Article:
Rsynccrypto allegedly uses AES-CBC with a twist: If the last few bytes of plaintext meet a condition*, then stop, pad the current block and start encrypting new block from the current position in file while reusing the IV. Better example might be in pseudocode:

if (trigger(buffer, i)) {
  encrypt_next_block(buffer, i);
} else if(is_block_boundary(i)) {
  encrypt_next_block(buffer, i)

You can check the code here

Does that weaken the encryption somehow? If so, how?

* The exact condition is sum of the last 8196 bytes mod 4096 equals 0.


2 Answers 2


We don't even have to carefully analyze its variant of CBC mode. The webpage for rsyncrypto says it all:

This modification ensures that two almost identical files, such as the same file before an after a change, when encrypted using rsyncrypto and the same key, will produce almost identical encrypted files

Whatever they are doing (reusing IVs, etc), and assuming they actually succeed at their stated goals, they clearly leak some similarity information about plaintexts. So: yes, they weaken CBC mode, which doesn't leak anything about the plaintexts (except length) when used correctly.

About their specific variant of CBC: CBC maintains a chaining value from block to block. Initially the chaining value is set to the IV, and for subsequent blocks the chaining value is the ciphertext block. Apparently when a certain condition is satisfies, they reset the chaining value to the original IV.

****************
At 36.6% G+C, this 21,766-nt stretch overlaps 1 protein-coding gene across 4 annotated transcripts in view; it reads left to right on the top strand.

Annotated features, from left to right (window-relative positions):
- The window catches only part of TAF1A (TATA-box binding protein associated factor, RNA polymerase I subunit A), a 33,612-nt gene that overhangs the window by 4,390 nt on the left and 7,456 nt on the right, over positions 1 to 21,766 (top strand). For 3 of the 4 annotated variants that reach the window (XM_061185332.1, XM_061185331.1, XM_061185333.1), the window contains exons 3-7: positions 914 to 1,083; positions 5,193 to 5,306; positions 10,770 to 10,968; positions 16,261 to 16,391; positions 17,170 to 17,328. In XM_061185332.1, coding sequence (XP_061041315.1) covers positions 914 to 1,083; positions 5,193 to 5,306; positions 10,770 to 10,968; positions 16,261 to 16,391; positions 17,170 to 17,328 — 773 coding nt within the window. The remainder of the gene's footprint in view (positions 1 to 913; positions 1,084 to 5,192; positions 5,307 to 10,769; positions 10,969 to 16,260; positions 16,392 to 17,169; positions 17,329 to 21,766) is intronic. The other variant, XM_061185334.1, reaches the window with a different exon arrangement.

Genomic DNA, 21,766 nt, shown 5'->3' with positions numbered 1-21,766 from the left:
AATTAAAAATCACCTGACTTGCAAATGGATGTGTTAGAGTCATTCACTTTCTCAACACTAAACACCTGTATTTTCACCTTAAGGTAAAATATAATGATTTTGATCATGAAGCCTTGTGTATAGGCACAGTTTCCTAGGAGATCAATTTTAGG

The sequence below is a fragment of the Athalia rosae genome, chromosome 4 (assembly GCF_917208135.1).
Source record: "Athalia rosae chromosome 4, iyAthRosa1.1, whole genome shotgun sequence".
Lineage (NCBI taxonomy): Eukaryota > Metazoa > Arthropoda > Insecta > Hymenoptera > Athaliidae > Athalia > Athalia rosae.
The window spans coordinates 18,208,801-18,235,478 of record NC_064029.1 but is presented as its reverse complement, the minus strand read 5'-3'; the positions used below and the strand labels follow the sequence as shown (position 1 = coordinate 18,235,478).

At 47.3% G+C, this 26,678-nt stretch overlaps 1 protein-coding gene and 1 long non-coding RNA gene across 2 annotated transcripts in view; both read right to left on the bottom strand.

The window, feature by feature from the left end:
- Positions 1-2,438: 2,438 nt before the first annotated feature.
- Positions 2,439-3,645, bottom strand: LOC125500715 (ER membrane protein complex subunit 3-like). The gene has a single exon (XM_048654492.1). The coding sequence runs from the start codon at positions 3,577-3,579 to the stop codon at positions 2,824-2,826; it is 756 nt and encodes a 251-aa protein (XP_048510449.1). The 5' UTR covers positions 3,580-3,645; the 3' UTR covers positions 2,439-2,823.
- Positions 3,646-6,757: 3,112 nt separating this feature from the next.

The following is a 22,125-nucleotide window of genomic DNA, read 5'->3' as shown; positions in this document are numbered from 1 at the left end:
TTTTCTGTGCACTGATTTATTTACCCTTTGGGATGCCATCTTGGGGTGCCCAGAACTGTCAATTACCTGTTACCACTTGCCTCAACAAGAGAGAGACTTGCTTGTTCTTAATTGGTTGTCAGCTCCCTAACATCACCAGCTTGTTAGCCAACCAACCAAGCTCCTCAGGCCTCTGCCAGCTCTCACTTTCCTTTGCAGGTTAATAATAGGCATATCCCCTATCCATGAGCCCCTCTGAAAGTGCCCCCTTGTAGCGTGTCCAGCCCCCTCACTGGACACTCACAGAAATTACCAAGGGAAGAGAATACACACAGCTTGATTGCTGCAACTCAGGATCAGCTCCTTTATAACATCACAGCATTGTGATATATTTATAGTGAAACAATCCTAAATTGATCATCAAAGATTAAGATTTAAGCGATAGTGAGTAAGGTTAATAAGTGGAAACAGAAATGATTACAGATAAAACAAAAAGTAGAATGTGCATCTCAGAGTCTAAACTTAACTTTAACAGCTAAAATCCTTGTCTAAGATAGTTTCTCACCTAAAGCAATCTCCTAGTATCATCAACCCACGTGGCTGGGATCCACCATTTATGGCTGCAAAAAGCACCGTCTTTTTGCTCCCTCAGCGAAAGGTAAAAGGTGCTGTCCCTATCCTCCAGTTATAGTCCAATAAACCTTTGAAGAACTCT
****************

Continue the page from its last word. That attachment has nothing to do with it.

It is well-known that reusing an IV in CBC mode leaks the length of a common prefix of plaintexts. In other words, if the first $k$ blocks of $M$ and $M'$ are identical, then the first $k$ blocks of $\textsf{CBC}_k(IV,M)$ and $\textsf{CBC}_k(IV,M')$ will be identical. It is possible to show that this is the only information about the plaintexts that is leaked. (This is assuming random IVs; more can be leaked if the adversary can predict/choose IVs).

The same reasoning applies to this CBC variant. Assuming the IV is used only for one encryption (but the chaining value may be reset to that IV during that encryption), ciphertexts leak the common prefix after any of these "IV-reset" steps. So, an eavesdropper who views a ciphertext and sees that blocks 12,13,14 equal blocks 22,23,24 can conclude that plaintext blocks 11 and 21 must have caused an IV reset, and that additionally plaintext blocks 12,13,14 equal plaintext blocks 22,23,24.

  • $\begingroup$ I edited the question to provide more clarity. $\endgroup$ Commented Jul 21, 2021 at 7:17
  • $\begingroup$ I updated my response. $\endgroup$
    – Mikero
    Commented Jul 21, 2021 at 16:57

Maybe it's actually not snake-oil, but at best it's redundant.

The first part of its detail that I'd call redundant is the fact that it uses RSA to encrypt a per-file key that they for some reason call "session" key.

There is I believe a mode of operation of block cipher that's rsync-friendly, and it's the XTS disk encryption mode. Yes, if you can encrypt a block device and have live read-write access to individual blocks, there's no reason the same technology can't be applied to file segments.

  • 1
    $\begingroup$ There actually is, if the data isn't offset by whole block, it's no longer rsync friendly. It at least that's how I understand it. $\endgroup$ Commented Jul 15, 2021 at 12:44

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